Rwanda leads in HIV treatment

Report
from EastAfrican
Published on 18 Apr 2014 View Original

By Christabel Ligami Special Correspondent

Posted Friday, April 18 2014 at 17:35

In Summary

HIV prevalence in Rwanda is 2.9 per cent of the adult population.

Rwanda is the first country globally to achieve the universal coverage of HIV treatment under the World Health Organisation (WHO) guidelines of 2009.

The achievement of universal HIV coverage has since resulted in more than half of HIV diagnoses and annual incidence falling by 90 per cent.

This year, it is estimated that 93 per cent of people living with diagnosed HIV with CD4 counts below 350 in the country are on antiretroviral therapy (ART).

However, Edward Mills of the British Columbia Centre for Excellence in HIV/Aids, which runs a clinic in Rwanda, said coverage is still patchy, with some centres reporting 80 per cent coverage of all diagnosed people and others only 20 per cent.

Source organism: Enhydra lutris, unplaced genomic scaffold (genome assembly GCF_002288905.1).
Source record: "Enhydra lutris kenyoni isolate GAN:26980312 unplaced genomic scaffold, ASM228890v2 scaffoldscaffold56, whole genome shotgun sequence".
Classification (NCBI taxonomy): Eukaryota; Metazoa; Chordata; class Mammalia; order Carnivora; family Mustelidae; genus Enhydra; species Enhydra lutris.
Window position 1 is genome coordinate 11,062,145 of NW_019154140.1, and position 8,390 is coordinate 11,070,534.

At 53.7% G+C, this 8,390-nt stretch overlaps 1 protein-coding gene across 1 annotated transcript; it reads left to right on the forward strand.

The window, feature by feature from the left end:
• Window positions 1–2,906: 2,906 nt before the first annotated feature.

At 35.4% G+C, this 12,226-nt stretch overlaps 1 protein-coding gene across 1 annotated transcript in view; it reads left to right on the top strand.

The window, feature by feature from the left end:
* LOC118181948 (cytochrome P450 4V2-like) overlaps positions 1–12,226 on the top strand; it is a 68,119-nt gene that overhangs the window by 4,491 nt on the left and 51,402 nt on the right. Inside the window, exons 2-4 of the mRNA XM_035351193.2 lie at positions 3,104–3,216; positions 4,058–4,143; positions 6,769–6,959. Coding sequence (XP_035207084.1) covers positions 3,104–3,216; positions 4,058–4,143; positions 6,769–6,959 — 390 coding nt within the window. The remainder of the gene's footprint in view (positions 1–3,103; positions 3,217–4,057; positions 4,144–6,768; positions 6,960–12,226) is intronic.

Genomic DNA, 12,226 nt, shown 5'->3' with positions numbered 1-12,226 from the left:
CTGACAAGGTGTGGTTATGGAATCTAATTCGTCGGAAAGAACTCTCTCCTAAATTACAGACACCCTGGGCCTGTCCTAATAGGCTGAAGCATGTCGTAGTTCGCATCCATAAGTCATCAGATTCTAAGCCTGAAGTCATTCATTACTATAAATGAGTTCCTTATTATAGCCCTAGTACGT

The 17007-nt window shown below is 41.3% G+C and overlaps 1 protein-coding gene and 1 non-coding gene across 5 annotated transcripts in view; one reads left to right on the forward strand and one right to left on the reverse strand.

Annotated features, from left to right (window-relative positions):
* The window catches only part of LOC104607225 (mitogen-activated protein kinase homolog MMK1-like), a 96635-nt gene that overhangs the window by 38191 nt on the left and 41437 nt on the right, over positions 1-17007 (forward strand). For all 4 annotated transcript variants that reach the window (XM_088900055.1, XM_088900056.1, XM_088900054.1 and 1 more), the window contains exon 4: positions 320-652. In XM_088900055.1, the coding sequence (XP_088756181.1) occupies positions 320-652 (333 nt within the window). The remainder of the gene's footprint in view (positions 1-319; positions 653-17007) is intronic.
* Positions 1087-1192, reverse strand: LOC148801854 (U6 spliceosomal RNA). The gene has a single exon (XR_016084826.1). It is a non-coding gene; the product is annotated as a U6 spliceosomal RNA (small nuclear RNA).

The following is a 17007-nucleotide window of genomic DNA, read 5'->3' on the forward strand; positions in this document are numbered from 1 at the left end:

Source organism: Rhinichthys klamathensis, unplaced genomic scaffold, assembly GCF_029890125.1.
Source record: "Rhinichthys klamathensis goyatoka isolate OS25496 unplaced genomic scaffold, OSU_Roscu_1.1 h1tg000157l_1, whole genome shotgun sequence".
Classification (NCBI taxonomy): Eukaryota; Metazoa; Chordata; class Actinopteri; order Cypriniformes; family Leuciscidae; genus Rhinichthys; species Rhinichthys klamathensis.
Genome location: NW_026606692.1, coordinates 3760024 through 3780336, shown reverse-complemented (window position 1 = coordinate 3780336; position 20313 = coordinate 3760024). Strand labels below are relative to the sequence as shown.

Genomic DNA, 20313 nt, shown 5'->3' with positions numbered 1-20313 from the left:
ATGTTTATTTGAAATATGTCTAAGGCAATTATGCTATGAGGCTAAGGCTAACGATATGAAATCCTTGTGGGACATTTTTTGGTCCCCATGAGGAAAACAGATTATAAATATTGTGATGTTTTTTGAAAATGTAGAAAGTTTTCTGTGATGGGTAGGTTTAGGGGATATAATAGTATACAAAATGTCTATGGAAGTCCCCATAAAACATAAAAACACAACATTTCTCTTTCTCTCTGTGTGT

“One particularly challenging area is the slums and informal settlements on the outskirts of the capital, Kigali, where there are high levels of migrant workers and refugees from the war in the neighbouring Democratic Republic of Congo,” said Dr Mills.

HIV prevalence in Rwanda is 2.9 per cent of the adult population.

“This is already having a dramatic effect on HIV diagnoses and incidence in the country,” noted Dr Mills adding that about 37,000 people tested positive for HIV in 2007. The numbers were down to 23,000 and 13,000 in 2011 and last year respectively.

Rwanda is considering moving to treating people with CD4 counts under 500 cells/mm3, in accordance with the 2013 WHO guidelines.

Research shows that increased coverage would cost Rwf8.5 billion over five years, but that it would save Rwf18.2 billion because of fewer deaths and infections, a net gain of Rwf9.8 billion.